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By Saphora Smith

A local deal has been struck to evacuate civilians from ISIS-held Raqqa, the U.S.-led coalition said Saturday — but there were concerns that militants would also be freed under the deal.

A convoy of vehicles was due to leave the city under the arrangement, which was brokered by the Raqqa Civil Council and tribal elders earlier this week, the coalition said in a statement.

“The arrangement is designed to minimize civilian casualties and purportedly excludes foreign Daesh terrorists,” it added, using a pejorative term for ISIS in Arabic.

Smoke rises near the stadium where the Islamic State militants are holed up after an air strike by coalition forces at the frontline, in Raqqa, Syria, Thursday.ERIK DE CASTRO / Reuters

Those leaving the city will be subject to search and screening by Syrian Democratic Forces (SDF), who have been fighting to oust the militants from Raqqa for more than four months.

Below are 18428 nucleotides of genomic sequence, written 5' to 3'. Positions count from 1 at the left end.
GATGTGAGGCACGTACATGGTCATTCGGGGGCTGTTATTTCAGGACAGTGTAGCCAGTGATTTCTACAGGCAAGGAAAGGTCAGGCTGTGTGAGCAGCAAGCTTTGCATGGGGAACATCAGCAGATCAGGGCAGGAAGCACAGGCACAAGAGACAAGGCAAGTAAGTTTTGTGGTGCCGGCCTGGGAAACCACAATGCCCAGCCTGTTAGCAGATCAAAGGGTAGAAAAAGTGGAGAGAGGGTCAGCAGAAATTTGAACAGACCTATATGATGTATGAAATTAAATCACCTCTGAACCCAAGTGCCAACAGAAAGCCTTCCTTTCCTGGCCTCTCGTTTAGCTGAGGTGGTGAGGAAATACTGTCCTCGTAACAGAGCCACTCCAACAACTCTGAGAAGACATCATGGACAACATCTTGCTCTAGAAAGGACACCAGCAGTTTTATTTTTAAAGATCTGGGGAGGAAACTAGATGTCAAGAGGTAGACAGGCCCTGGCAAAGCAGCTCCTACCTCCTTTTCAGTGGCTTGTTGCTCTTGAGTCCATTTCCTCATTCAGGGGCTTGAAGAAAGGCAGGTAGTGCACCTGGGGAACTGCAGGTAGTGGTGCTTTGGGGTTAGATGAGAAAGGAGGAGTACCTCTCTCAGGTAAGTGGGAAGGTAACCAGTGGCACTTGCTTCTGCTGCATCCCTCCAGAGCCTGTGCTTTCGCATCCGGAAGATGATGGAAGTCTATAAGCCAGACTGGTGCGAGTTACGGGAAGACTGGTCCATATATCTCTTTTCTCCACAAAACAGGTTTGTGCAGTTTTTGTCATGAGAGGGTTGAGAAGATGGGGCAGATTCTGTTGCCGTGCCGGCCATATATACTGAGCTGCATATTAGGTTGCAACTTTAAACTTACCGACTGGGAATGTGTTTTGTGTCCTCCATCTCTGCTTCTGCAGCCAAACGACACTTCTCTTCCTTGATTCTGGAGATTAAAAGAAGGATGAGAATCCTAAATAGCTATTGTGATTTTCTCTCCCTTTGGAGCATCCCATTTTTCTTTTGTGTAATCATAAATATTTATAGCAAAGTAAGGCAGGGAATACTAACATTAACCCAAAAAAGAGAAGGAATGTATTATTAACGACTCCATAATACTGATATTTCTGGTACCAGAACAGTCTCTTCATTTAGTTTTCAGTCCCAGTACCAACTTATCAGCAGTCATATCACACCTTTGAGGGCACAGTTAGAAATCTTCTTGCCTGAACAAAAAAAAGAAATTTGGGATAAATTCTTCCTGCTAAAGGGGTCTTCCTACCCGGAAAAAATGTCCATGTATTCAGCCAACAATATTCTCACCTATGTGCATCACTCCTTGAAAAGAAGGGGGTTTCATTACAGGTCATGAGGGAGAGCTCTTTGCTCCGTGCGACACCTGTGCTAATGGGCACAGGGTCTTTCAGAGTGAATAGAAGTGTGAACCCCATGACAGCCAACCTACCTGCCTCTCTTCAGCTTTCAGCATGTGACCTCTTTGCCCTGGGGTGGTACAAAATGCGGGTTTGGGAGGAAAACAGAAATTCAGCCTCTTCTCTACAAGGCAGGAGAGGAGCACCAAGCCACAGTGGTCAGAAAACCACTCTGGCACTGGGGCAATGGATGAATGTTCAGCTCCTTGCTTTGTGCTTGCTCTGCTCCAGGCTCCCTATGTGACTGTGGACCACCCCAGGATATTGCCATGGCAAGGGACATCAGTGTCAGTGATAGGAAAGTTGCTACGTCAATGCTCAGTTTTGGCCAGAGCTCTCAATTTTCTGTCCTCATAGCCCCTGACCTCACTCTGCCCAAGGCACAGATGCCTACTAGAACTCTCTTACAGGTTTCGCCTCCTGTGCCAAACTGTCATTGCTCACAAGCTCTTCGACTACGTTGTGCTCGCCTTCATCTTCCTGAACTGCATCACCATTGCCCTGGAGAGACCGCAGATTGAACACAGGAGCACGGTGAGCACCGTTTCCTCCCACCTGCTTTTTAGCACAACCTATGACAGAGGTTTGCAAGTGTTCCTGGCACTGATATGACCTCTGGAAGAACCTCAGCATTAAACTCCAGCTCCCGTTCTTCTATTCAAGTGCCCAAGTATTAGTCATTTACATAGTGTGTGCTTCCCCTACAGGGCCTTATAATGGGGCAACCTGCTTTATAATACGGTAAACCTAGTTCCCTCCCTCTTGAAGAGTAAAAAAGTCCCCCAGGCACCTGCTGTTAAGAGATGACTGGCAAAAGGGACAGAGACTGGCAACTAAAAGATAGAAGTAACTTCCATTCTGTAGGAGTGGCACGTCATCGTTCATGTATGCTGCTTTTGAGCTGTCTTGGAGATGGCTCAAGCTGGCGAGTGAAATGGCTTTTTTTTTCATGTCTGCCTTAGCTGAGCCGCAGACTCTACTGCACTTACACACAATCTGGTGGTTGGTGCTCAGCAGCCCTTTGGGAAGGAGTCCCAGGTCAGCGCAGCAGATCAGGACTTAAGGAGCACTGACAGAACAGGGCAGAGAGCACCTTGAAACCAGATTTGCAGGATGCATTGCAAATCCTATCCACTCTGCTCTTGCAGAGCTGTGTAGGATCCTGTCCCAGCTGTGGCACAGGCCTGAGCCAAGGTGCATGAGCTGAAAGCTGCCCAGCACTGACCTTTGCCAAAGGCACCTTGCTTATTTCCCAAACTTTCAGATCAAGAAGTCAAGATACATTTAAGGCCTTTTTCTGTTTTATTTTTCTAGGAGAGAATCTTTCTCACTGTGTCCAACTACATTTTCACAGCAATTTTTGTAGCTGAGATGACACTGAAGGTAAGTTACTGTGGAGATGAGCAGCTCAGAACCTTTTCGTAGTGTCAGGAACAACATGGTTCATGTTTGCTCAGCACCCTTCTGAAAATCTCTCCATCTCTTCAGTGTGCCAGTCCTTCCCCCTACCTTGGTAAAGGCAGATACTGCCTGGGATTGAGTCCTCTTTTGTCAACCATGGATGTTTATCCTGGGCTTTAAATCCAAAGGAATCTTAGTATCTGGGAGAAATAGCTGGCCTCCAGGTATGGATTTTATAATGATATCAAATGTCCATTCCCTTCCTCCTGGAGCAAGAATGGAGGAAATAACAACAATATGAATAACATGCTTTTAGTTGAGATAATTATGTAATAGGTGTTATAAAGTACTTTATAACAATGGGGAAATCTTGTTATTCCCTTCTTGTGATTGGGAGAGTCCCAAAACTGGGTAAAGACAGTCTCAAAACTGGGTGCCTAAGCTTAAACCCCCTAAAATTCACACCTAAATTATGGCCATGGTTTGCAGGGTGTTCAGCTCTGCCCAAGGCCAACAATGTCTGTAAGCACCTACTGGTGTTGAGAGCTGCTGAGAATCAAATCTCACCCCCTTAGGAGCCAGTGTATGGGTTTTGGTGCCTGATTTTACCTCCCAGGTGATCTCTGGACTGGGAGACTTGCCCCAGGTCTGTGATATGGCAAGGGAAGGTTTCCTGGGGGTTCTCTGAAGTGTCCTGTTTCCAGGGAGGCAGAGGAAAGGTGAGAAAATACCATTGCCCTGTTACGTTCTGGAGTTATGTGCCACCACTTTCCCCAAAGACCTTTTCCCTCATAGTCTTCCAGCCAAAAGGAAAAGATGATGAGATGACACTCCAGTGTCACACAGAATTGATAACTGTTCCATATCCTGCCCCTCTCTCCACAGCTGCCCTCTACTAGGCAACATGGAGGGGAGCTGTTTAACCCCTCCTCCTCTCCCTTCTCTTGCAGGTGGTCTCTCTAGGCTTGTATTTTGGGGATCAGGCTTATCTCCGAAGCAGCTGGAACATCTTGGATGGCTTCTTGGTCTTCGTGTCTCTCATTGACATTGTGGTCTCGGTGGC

Related: Fall of ISIS Stronghold Raqqa Will Change War on Extremists, Not End It

“We do not condone any arrangement that allows Daesh terrorists to escape Raqqa without facing justice, only to resurface somewhere else,” said Coalition Director of Operations Brig. Gen. Jonathan Braga.

The Syrian Observatory for Human Rights estimates that some 4-5,000 civilians are still trapped in the city, which was once the so-called capital of ISIS’s self-declared caliphate.

Raqqa is one of the militants’ last strongholds in Iraq and Syria, a region where they once ruled over millions of people. At the height of its power Raqqa served as ISIS’s HQ from which they controlled their territory and planned attacks abroad.

Earlier Saturday the coalition said some 100 ISIS militants had surrendered in Raqqa in the last 24 hours and had been “removed from the city,” according to Reuters.

A spokesman for the coalition refused to comment on whether the deal signaled the end of the battle for Raqqa.

Syria state media also reported Saturday that pro-government troops had successfully ousted ISIS from the town of Mayadeen, in the country's east, after weeks of fighting with the militants, according to the Associated Press.

An armoured vehicle of the Syrian Democratic Forces is seen along a road at the frontline in Raqqa, Sunday.ERIK DE CASTRO / Reuters
Reuters and Associated Press contributed.